I've just returned from six days in the UK. The trip was a present for my birthday and I went to see my mum's new house for the first time and to work through a "bucket list" of images that I'd been thinking about for some time.
My visit coincided with the Queen's Diamond Jubilee celebrations.
This is my take on the Jubilee celebrations.
Taken in a "greasy spoon"
Highlight of my trip however was a trip to the top of the Earl of Durham's Memorial, known locally as Penshaw Monument.
On Easter Monday, 1926 a 15-year-old boy, Temperley Arthur Scott, fell to his death from the top of Penshaw Monument. The boy was with three friends and 20 other people when the accident happened. They had got to the roof through the spiral staircase situated within one of the pillars. Witnesses said that the boys went round the roof walkway twice before deciding to make a third circuit. However, Scott fell trying to avoid the other visitors by passing around an open end where there was no protecting wall. Afterwards the spiral staircase to the roof was closed and remained so until a special opening on 29th August 2011, when the public were granted access to the spiral staircase and views from the top of the Monument. This was an initial test to see if it was popular enough to open again for future one-off days. The National Trust did not take bookings, the public simply turned up on the day. It was so popular (over 2000 people), not all those who turned up got to go to the top of the Monument.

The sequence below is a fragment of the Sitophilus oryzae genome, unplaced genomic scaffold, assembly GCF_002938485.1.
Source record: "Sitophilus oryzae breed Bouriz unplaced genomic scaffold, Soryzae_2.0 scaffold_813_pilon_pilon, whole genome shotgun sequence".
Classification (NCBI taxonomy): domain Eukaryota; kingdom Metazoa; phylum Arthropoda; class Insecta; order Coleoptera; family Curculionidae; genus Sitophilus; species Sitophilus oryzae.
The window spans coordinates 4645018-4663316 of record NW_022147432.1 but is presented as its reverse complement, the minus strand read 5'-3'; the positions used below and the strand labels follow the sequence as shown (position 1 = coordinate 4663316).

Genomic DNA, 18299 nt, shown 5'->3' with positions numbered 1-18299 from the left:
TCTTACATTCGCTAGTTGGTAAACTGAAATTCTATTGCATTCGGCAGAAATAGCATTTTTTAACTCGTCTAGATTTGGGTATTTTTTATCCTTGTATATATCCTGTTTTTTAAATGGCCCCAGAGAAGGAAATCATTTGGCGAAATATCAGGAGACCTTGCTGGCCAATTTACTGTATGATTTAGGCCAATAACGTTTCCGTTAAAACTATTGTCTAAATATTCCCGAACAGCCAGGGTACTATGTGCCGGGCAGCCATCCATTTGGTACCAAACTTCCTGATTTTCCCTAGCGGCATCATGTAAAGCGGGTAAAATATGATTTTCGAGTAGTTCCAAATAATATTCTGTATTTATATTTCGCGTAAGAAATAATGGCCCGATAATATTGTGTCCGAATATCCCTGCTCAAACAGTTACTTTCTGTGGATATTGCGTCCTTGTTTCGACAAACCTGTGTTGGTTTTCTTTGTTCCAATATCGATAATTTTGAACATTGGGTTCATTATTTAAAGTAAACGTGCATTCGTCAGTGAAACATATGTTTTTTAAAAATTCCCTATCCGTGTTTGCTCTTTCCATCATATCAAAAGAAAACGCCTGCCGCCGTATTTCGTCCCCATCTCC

I was excited when I heard this as I'd always harboured a desire to go to the top.
I emailed the Trust and was told that the time slot I would like was OK and off I went.
The Monument itself is a folly and is a half-sized replica of the Temple of Hephaestus in Athens The Doric tetrastyle monument is 30 metres (98 ft) long, 16 metres (52 ft) wide and 20 metres (66 ft) high. The columns are each 2 metres (6 ft 7 in) in diameter. It was designed by John and Benjamin Green and built by Thomas Pratt of Sunderland, based on the Doric order.
I arrived with plenty of time together with my a good friend Michael who also expressed a wish to get to the top. Due to very windy weather, and it being the Queen's Jubilee, there weren't many visitors. Each visitor must wear an LED headlight to help with navigating the narrow staircase and must leave all bags down below. There are 75 steps to the top and I'd recommend holding cameras close to your body or else they'll be banging off the walls.
The steel doorway and the narrow staircase
The trip to the top is well worth it, especially if the weather is good. It was very windy when we were at the top (as can be heard on the video below), but this had the effect of making the air a lot clearer with no haze etc. I shot all my pics using the EOS 5d MKII and my workhorse 17 - 40.
75 stairs later...
Great views of the English countryside
The narrow walkway
Panoramic view. Three images stitched together. Lens set at 35mm
After about a half an hour at the top We descended again and I took the following view whilst lying on my back. The lens was zoomed right out to 17mm.
My final shot was this one as we were walking back down the hill.
As mentioned earlier. here's a quick video I took at the top. You can hear how windy it was!
Thanks for reading and please feel free to leave a comment.